The Memo - 20/Jun/2023
AGI @ 50%, Meta AI MusicGen 3.3B, McKinsey: generative AI adding $4.4T/y to economy, Harvard cracks truthfulness, and much more!
FOR IMMEDIATE RELEASE: 20/Jun/2023
Welcome back to The Memo.
The Who Moved My Cheese? AI Awards! for June has four winners, each more preposterous than the last…
The Grammy awards are banning AI-generated music, ‘A work that contains no human authorship is not eligible in any categories’. Read more via Reuters.
Nikon is freaking out about AI replacing photography: “Millions of people around the world are generating surreal images just by entering a few keywords on a website, which is directly affecting photographers” Read more via PetaPixel.
Belgian ad agency Impact think that they’re immune to the AI revolution because they’re in construction:
AI can do a lot. But AI can’t finish this building on the Keyserlei in Antwerp. AI can't fix a leak or install a heating system neither. Crafts(wo)men are here to stay, and they deserve to be recognized. Their skills are simply irreplaceable.
Good luck with that. Give it a few months…
In the Policy section, I cover the top 5 use case areas for AI, a clean literature review within a new policy document courtesy of Australia, the latest update on Terence Tao and GPT-4, and more…
In the Toys to play with section, we look at creating an AI replica of yourself that uses your old iMessages, Geoffrey Hinton’s latest, and new (and confronting) AI-generated short films.
The BIG Stuff
Exclusive: Harvard doubles truthfulness in LLMs using new approach (8/Jun/2023)
Once again, I’m not sure why the peanut gallery is focusing on old tech. Or worse, misguided tech like Microsoft’s imitation model Orca (I am not a fan of the unnecessary hype around this small model).
Anyway, Harvard’s latest research introduces a concept called ‘inference-time intervention’ (ITI).
Our findings suggest that LLMs may have an internal representation of the likelihood of something being true, even as they produce falsehoods on the surface… At a high level, we first identify a sparse set of attention heads with high linear probing accuracy for truthfulness. Then, during inference, we shift activations along these truth-correlated directions. We repeat the same intervention autoregressively until the whole answer is generated.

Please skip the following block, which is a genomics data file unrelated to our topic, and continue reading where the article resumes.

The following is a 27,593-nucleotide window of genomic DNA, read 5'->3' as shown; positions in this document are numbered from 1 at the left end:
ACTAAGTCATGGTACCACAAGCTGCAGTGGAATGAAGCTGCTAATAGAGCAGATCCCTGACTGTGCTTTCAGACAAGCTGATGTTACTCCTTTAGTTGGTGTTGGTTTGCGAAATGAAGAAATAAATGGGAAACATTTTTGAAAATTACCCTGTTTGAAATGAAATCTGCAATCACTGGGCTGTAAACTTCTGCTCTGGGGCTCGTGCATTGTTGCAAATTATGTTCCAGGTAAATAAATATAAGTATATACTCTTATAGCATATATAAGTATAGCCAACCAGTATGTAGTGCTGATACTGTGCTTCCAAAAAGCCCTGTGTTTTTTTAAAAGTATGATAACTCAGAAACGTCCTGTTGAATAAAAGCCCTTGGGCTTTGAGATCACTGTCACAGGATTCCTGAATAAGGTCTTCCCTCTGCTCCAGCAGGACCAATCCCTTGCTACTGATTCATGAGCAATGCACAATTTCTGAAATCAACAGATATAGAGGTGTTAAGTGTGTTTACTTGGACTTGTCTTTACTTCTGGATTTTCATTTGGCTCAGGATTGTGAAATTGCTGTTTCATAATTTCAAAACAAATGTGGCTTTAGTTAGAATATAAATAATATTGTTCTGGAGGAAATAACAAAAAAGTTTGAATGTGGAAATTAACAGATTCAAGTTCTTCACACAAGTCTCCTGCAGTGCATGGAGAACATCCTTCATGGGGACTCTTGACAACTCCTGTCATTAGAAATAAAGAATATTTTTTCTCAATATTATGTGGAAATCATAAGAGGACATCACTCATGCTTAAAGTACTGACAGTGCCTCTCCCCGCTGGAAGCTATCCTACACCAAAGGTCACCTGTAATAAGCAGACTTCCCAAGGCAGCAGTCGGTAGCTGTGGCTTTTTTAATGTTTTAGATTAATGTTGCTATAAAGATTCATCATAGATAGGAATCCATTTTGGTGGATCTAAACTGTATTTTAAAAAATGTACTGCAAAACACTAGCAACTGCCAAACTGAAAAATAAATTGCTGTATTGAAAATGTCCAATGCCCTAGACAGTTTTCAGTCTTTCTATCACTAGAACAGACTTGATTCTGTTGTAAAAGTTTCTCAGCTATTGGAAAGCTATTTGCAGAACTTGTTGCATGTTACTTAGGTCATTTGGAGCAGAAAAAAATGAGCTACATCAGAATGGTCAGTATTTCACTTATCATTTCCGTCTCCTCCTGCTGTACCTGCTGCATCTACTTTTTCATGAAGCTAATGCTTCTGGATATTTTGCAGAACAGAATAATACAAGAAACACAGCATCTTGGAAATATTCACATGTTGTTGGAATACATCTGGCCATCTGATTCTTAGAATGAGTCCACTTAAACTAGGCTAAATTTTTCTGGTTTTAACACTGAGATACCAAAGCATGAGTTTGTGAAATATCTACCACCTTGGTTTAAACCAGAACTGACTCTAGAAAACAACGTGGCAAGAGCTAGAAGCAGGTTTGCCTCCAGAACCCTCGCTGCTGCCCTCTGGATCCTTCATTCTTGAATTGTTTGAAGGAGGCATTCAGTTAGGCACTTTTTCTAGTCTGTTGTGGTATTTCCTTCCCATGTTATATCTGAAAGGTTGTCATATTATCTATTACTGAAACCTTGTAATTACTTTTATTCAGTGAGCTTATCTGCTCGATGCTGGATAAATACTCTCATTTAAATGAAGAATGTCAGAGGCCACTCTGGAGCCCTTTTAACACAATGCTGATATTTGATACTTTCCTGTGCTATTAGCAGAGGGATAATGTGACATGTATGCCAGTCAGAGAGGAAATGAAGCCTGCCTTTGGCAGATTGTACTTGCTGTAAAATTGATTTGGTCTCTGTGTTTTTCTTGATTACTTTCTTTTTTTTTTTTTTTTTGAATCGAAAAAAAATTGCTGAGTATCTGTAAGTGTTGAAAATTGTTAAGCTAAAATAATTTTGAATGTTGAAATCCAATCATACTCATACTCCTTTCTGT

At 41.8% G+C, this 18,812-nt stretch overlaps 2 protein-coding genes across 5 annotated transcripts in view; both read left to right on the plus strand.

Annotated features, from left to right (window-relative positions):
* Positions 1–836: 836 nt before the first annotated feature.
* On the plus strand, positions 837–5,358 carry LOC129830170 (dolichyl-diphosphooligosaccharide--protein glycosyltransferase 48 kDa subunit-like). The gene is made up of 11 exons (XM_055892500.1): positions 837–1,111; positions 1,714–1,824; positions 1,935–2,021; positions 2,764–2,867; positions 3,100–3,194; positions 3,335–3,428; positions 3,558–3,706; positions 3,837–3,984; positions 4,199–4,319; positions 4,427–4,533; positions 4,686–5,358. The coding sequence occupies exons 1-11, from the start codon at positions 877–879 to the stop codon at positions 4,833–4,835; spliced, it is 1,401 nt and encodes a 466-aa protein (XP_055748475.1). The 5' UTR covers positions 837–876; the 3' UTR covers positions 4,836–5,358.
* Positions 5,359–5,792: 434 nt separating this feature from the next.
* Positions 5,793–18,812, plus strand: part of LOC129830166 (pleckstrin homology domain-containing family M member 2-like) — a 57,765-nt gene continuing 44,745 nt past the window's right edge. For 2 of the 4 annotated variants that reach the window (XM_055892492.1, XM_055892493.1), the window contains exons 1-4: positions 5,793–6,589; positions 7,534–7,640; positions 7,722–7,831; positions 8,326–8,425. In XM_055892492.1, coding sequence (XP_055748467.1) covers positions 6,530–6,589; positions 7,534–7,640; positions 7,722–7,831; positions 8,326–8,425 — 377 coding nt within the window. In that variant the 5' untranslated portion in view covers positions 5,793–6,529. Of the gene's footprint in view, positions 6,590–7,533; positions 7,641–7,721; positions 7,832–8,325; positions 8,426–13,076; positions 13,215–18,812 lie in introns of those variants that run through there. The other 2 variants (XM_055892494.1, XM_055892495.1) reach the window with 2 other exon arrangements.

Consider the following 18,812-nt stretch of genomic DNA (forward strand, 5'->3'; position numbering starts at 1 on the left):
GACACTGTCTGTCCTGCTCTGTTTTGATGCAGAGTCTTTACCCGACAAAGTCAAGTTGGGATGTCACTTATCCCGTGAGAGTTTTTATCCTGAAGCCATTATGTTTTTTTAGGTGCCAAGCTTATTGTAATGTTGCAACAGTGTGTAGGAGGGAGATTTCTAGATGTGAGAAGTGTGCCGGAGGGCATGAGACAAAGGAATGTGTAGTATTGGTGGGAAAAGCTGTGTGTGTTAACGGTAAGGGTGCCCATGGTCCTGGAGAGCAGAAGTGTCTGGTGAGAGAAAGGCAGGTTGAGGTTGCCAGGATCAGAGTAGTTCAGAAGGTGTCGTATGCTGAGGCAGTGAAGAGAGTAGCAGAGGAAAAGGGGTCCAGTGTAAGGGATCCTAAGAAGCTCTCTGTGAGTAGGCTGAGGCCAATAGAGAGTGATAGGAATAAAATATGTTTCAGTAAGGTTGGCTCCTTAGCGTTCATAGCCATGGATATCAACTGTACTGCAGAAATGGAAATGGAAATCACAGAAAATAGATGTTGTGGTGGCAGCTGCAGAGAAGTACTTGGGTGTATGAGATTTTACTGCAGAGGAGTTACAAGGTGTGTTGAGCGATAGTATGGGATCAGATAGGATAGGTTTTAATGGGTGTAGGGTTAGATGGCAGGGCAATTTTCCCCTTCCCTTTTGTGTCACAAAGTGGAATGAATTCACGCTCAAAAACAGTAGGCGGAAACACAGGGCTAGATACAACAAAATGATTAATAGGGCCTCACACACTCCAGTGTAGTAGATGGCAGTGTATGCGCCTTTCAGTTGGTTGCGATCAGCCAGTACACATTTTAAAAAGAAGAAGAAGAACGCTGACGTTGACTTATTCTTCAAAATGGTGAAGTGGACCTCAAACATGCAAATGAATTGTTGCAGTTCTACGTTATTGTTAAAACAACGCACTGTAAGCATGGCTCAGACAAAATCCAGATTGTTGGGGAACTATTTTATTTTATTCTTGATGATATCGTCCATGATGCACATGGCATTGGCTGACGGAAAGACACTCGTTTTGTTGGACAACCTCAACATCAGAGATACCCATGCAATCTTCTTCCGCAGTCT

Read the paper: https://arxiv.org/abs/2306.03341
My AGI counter requires truthfulness to get to 50%, and we are achieving that with this new approach: https://lifearchitect.ai/agi/
AGI countdown at 50% (16/Jun/2023)
I stand by seeing AGI achieved in the next few months (not the next few years), sometime between now and 2025ish. That doesn’t mean we’ll all have it in our lounge rooms, but that in the lab certain groups will have real AI on par with all human capabilities; probably Google DeepMind post-Gemini (my link) or OpenAI post-GPT-5 (my link), both with full physical embodiment.
McKinsey: AI to add $4.4T annually (14/Jun/2023)
Our latest research estimates that generative AI could add the equivalent of $2.6 trillion to $4.4 trillion annually across the 63 use cases we analyzed—by comparison, the United Kingdom’s entire GDP in 2021 was $3.1 trillion. [I had to check; Australia’s GDP was $1.5T, so this would be 3x Australia’s GDP just from post-2020 AI]
My table with other major AI economic analyses: https://lifearchitect.ai/economics/
92% of software developers are using AI now (13/Jun/2023)
Back in Oct/2022 when I presented to 4,000 Microsoft, Google, and IBM developers in Belgium, only around 50% of software developers had used AI coding tools.
Just eight months later, that number has changed significantly! GitHub reports:
Almost all developers have used AI coding tools—92% of those we surveyed say they have used them either at work or in their personal time. We expect this number to increase in the months to come.
New version of GPT-4 and more updates (13/Jun/2023)
new function calling capability in the Chat Completions API
updated and more steerable versions of gpt-4 and gpt-3.5-turbo [gpt-4-0613 and gpt-3.5-turbo-0613]
new 16k context [12,000 words] version of
gpt-3.5-turbo(vs the standard 4k version)
75% cost reduction on our state-of-the-art embeddings model [text-embedding-ada-002, see my viz of the GPT-3 family]
25% cost reduction on input tokens for
Read the announce: https://openai.com/blog/function-calling-and-other-api-updates
The Interesting Stuff
Exclusive: 46% of crowd workers using LLMs to write (13/Jun/2023)
I’ve been talking about the ‘AI-zation’ of data for a couple of years, comparing it with pre- and post- war steel.
On 16/Jul/1945, the US detonated the first nuclear bomb in New Mexico. The bomb was referred to as ‘Gadget,’ a copy of the ‘Fat Man’ nuclear bomb dropped over Nagasaki a few weeks later, and part of Oppenheimer’s Trinity project. Both detonations marked the beginning of an increased number of radioactive particles in Earth’s atmosphere, as these particles made their way into steel due to the use of air during the steel production process.
In plain English: beginning in 1945, the steel we produce is now slightly radioactive. Since those first bombs, our air now carries radionuclides like cobalt-60, which are deposited into the steel and give it a weak radioactive signature. Medical laboratories source pre-war steel (primarily from shipwrecks) to get ‘pure’ steel (‘low-background steel’ with no radiation.